The Mormon Illusion: What the Bible Says about the Latter-Day Saints
By Floyd C. McElveen
Reviewed by Dr. James Rosscup
8.2 (Fall 1997) : 247-249
McElveen, a convert to Christianity after zealous efforts of a Mormon to convince him otherwise, is a graduate of Western Conservative Baptist Seminary, Portland, Oregon. He has been a missionary evangelist, church planter, pastor, and national evangelist for Conservative Baptist Home Mission Society. He adds to his earlier edition (Regal Books) Chap. 16 that contrasts the Mormon and biblical view of heaven, Appendix B answering the Mormon slogan that Christian ministers are paid hirelings, and four and a half pages annotating “Additional Resources.”
Sixteen chapters are well-organized, and after them Appendixes A on the way of salvation and B (cf. above). Many citations are from Mormon sources, and McElveen is both clear and concise in articulating how biblical claims are quite different from many Mormon points.
The Preface reasons that real love warns of error (10), and Christians are to exercise right judgment based on God’s Word (Matt 7:24). An urgency compels the author to answer a religion that goes back to Joseph Smith. Smith first attacked all Christians and their churches as being wrong, their creeds as an abomination, all their professors as corrupt (10). McElveen documents a Mormon “apostle,” Orson Pratt, long deceased, as writing that if Mormonism is false when examined diligently, this should be extensively published and arguments clearly, logically stated (11-12). The book urges a distinction between Mormonism (its claims) and Mormons, whom God loves and Christians should love (12).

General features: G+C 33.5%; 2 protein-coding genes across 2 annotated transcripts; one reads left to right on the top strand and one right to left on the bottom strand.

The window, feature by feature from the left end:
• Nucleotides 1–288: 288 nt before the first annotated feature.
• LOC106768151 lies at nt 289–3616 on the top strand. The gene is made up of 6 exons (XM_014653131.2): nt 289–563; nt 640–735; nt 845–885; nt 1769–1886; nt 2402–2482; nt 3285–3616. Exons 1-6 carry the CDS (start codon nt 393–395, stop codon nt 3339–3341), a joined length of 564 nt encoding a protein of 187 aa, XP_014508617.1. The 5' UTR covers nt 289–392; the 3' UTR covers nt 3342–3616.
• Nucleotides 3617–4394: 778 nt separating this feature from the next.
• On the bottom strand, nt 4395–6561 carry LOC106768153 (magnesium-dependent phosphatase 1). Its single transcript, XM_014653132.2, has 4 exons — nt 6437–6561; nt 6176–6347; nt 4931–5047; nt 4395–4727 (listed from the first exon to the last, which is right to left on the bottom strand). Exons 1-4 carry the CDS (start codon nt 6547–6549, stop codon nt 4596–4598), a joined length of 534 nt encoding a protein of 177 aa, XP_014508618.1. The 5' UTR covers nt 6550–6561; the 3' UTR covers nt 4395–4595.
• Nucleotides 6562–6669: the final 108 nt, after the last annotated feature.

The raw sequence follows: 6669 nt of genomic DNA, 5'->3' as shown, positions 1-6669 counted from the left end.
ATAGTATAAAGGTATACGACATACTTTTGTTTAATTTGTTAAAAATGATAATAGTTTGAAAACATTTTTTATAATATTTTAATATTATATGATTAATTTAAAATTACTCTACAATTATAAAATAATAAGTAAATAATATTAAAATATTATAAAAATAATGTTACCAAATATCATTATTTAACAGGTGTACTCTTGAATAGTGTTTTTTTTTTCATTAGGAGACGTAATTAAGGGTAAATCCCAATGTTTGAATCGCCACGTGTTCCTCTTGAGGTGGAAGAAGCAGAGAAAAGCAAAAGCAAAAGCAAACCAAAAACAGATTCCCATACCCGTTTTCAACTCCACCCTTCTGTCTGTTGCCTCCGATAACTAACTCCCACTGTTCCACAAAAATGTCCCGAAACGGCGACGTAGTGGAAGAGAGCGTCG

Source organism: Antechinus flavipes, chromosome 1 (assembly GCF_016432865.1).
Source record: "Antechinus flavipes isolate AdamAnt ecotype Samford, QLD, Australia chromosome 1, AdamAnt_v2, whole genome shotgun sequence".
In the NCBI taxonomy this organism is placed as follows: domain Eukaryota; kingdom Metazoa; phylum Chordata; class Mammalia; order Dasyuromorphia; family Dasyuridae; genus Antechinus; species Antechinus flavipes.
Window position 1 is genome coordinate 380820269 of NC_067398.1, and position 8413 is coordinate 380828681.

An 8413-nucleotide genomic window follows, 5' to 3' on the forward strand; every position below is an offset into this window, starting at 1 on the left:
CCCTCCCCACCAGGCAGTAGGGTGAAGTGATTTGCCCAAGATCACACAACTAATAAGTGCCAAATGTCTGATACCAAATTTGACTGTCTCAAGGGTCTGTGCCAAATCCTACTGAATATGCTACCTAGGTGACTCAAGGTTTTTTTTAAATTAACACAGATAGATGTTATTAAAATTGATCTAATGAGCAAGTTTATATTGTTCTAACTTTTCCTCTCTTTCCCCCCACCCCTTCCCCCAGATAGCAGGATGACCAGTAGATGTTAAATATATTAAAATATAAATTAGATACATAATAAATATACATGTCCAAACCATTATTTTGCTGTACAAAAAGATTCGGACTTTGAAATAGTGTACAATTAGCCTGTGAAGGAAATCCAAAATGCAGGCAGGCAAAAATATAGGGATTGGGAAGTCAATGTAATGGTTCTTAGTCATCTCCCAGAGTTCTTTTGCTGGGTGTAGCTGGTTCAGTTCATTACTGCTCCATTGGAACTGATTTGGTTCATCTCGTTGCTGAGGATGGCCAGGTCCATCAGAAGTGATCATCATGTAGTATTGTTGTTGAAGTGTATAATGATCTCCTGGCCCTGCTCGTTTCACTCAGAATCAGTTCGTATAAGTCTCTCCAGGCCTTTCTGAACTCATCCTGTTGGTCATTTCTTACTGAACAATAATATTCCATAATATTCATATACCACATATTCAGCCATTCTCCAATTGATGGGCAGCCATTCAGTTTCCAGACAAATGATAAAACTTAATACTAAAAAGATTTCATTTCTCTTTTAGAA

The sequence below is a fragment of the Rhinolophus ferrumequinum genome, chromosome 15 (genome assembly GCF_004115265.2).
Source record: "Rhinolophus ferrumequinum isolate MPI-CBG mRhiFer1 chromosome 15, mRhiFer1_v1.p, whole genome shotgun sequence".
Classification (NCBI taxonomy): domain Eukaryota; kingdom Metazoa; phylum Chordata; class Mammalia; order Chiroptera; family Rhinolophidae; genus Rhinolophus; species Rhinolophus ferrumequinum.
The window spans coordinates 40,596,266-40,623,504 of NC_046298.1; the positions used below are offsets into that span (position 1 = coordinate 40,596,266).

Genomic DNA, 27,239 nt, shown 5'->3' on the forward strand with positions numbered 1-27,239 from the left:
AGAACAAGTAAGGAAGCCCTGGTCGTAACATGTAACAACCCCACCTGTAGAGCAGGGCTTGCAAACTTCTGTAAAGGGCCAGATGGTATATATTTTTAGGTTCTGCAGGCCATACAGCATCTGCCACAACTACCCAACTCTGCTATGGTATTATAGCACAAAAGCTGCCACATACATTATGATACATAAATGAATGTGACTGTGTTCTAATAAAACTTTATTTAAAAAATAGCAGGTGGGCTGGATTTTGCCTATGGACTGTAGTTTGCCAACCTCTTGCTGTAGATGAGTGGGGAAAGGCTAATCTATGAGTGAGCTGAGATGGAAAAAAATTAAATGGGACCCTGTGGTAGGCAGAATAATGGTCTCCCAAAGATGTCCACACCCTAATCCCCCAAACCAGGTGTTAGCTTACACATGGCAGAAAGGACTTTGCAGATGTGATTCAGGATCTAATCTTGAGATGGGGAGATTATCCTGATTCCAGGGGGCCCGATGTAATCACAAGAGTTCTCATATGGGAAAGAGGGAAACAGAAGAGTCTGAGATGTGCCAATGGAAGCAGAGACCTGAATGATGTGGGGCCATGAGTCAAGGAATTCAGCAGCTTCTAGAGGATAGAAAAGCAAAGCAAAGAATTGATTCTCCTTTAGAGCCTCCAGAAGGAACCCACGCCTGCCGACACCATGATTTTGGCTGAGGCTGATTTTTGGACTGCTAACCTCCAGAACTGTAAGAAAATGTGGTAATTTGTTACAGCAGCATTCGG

Quite early, McElveen questions whether all Christians are corrupt, many of whom even sealed their witness with their blood. As for McElveen, discovery that he could know that he had eternal life (1 John 5:13) in Christ, which he could not know in Mormonism, was a great factor in his salvation.
The author points out contradictions in Mormonism often, such as claims that Smith’s first vision was at age 14, other assertions that it was at 17, whether 1820 or 1823 (28). Another example is Smith’s claim that he first saw an angel, yet the account that he saw the Father and the Son. Certain Smith prophecies did not come to pass (contra Deut 13:1-5). He claimed that the New Jerusalem and its temple (cf. Rev 21:22) would be built in Missouri in the generation related to 1832, which never occurred. He also claimed Jesus Christ’s birthplace to be at Jerusalem (Book of Mormon, Alma 7:10) rather than Bethlehem, contrary to Micah 5:2 and Matthew 2:1 (cf. further examples in Chap. 3).